TTW posts will be on hiatus (unless I jot down a quick one in a moment of inspiration) while I finish my research proposal due Sunday night. My topic? The Blogosphere as virtual community. I'll be back next weekk -- but guess what - I head to Texas on Thursday for class... the last of the semester!
It's snowing hard here in northern Indiana. I'm glad to be home a few days to write and be with the boys.
University of North Texas School of Library and Information Sciences has just been informed that we have received additional funds for a grant to help prepare faculty to teach public librarians. If you or anyone you know is
interested in this opportunity, please read the attached letter. This
Distance-Independent Ph.D. Program provides two years paid tuition, with
travel assistance to institutes and computer broadband connectivity.
The deadline for the application to be complete is December 15;
however, since this notification is coming out so late we will allow the
- If your SLIS application, vita/resume, writing sample, and
personal statement have been received at SLIS by December 15, and
- If you have started the graduate school application process to
the point where everything (transcripts, GRE scores, etc.) have been
requested to be sent to UNT by December 15,
- Then, we will grant an extension to the deadline. Everything
for the application process must be requested by December 15, but we
will allow until January 14, 2005 for everything to be received at UNT.
Since there is a break at most colleges and universities during this
time, it is imperative that the process be well under way by December 15
to meet the extended deadline.
If you have any questions about the program, please contact the
Program/Project Coordinator, Michael Pullin, at email@example.com.
If you have questions about the application process, please contact the
IS PhD Coordinator, Jurhee Curtis, at firstname.lastname@example.org.
Joyce just made my morning:
Ordered! I am excited about this! Today I am writing an outline for a research porposal to examine the LIS Blogosphere... this book will be an incredible help! Steven sent me an article last week by Clyde on the same topic that I've been carrying around since.
I am relaxing in my hotel room... just set up my Airport Express and got into my aggregator to read the news.
This weekend we give presentations on our literature reviews. I am going to present on current research in information beahvior in virtual communities.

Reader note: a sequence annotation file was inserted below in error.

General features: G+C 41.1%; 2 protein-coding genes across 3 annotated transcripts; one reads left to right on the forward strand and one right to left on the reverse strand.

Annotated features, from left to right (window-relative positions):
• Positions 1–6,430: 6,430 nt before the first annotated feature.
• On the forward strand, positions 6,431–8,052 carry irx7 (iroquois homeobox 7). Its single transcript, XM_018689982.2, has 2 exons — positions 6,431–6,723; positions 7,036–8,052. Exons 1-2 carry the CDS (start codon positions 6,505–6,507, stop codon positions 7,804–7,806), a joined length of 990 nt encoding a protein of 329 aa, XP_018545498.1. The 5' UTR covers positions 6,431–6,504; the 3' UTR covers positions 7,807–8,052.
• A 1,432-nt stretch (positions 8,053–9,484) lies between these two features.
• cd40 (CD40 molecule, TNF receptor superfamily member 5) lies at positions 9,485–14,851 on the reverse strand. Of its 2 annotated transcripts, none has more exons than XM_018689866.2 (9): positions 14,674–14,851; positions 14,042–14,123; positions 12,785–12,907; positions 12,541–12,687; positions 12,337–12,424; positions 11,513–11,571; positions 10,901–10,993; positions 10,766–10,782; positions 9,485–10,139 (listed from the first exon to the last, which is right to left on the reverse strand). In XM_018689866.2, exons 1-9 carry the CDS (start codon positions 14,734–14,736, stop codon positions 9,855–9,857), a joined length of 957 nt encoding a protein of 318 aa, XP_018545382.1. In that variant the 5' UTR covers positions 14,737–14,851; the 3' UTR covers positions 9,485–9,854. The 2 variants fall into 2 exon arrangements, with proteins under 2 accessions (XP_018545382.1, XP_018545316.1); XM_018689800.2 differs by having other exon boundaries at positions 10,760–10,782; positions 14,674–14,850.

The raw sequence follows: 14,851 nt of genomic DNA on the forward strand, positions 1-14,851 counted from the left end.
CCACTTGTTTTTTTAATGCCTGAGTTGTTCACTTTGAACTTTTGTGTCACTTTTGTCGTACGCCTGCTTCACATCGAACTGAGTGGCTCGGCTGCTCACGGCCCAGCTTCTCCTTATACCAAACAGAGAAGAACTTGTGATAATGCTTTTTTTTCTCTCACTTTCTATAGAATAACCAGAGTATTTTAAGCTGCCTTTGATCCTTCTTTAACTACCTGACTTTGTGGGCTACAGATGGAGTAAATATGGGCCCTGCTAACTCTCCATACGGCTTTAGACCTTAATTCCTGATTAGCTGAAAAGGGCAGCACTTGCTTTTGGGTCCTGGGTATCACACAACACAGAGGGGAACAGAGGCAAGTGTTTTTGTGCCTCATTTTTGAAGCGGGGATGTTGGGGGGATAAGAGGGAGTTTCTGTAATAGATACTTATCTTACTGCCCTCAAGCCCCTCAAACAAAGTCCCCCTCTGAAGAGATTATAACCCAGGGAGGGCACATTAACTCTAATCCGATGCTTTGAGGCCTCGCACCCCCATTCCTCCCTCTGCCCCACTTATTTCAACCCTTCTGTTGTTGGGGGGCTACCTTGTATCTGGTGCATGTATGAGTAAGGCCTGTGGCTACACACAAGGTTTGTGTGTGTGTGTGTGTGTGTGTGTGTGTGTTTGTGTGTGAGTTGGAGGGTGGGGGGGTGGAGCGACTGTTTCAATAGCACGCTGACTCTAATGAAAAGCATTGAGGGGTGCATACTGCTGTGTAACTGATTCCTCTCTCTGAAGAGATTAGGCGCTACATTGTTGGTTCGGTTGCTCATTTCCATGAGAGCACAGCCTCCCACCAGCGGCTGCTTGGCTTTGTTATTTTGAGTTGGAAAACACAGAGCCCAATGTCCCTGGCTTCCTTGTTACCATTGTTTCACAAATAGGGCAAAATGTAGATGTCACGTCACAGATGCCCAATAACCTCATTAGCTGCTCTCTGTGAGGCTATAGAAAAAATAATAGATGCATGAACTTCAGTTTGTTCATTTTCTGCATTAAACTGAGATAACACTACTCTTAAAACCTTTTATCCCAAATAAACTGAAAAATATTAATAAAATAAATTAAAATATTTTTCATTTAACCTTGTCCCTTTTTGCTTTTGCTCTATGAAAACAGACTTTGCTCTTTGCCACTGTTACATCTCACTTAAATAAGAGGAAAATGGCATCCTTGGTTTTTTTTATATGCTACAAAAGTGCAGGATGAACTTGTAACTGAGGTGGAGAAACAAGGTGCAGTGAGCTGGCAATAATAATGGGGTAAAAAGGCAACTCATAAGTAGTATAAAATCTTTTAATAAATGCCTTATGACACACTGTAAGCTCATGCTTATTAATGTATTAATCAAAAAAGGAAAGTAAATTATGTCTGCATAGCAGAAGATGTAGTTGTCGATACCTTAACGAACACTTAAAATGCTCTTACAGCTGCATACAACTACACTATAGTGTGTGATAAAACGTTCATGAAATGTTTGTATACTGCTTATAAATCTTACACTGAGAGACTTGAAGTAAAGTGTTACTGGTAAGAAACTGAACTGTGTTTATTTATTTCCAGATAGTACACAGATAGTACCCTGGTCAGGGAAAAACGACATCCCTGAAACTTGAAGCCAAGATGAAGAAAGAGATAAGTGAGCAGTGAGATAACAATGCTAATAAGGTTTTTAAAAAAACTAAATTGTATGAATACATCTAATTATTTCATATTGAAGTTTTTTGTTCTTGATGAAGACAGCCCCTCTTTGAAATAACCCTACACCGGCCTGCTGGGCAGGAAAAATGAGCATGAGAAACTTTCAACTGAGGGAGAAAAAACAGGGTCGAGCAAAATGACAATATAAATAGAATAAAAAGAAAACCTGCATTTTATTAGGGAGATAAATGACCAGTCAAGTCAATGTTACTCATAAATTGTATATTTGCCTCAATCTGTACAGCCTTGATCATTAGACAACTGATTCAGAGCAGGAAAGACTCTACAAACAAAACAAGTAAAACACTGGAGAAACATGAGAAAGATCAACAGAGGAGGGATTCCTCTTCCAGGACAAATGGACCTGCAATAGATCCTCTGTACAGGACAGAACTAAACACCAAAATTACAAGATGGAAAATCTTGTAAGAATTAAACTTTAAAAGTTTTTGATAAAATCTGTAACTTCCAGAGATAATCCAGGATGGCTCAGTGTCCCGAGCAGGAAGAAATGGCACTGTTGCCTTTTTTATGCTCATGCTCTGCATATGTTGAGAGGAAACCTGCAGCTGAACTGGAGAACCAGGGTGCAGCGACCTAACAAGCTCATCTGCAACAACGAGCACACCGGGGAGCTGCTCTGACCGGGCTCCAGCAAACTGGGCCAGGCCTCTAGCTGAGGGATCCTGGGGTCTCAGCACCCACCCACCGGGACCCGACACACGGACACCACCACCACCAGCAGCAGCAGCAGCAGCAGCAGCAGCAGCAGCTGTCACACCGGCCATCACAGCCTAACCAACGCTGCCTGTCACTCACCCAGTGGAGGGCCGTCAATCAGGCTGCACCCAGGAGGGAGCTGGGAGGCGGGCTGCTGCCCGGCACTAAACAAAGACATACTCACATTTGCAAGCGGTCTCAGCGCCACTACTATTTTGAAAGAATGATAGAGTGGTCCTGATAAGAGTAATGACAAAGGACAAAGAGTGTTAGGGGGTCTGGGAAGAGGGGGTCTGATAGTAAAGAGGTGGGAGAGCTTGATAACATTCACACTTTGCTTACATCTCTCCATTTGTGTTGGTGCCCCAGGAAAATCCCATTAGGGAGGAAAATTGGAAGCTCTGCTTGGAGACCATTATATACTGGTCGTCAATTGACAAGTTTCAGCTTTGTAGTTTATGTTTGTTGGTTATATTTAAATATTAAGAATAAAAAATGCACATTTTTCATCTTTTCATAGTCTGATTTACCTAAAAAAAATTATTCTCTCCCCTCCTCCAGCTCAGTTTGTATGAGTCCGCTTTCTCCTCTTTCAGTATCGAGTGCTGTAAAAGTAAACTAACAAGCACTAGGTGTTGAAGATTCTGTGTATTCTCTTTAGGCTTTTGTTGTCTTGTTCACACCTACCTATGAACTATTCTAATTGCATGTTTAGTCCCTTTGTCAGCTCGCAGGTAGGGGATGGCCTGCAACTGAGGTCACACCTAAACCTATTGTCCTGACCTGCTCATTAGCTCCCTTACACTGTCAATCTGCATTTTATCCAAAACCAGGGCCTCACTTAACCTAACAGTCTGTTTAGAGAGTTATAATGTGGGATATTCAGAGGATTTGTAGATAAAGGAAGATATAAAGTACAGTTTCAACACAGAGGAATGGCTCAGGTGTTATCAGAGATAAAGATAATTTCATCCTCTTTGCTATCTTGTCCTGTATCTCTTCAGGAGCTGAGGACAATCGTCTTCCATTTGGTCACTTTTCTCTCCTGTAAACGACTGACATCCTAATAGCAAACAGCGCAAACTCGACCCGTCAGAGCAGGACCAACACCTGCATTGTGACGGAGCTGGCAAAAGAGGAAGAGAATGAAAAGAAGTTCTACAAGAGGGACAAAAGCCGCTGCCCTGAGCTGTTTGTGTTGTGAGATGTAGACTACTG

I have a literature review due October 17. I leave for England on the 6th and return on the 16th... so the next four days are devoted to writing 16-20 pages on virtual communities from the articles you see above. It is incredibly interesting and feels like some of the most challenging writing I have ever done!
Bumped into a new SJCPL librarian outside the building this afternoon. He's starting the MLS program via IUPUI. We talked GRE, math horror stories and about the mysteries of UNIX.
He started the conversation with "Did you just take the GRE?" Mind racing I thought he'd been at the testing center or had seen me racing away from it after commiting to my scores (don't ask! -- i almost laughed out loud at some of the math parts).... "I read your blog" he said.
At least the GRE is over!
Now I am working on a big paper -- a literature review -- and preparing for Internet Librarian International in London! More in a bit...
More in a bit.
I heart PDFs today!
I haven't written much about my studies lately because frankly that's what I have been doing! Currently I am doing literature reviews and amassing PDFs of articles like crazy via all of our access provided by the very cool UNT library as well as my own library and Indiana's INSPIRE.
I can print the PDFs, file them, send them to the cohort and turn them in with article critiques (like the one due tomorrow).
And get this, I did an ILL for an article and it showed up in my e-mail box as a PDF today! NICE!
Just FYI, my current interests and research:
Public library building and design
One of the reuirements of my program is having GRE scores. I took it last in a steaming hot room at IU Bloomington in Summer 1986. I'm off to the Test center now for a four hour computer-based test.
I hate math!
Photo by Mike Pullin
Hello from Texas!!
We are back! The cohort lost a member and gained a member over the summer. A picture will follow as soon as I can get one.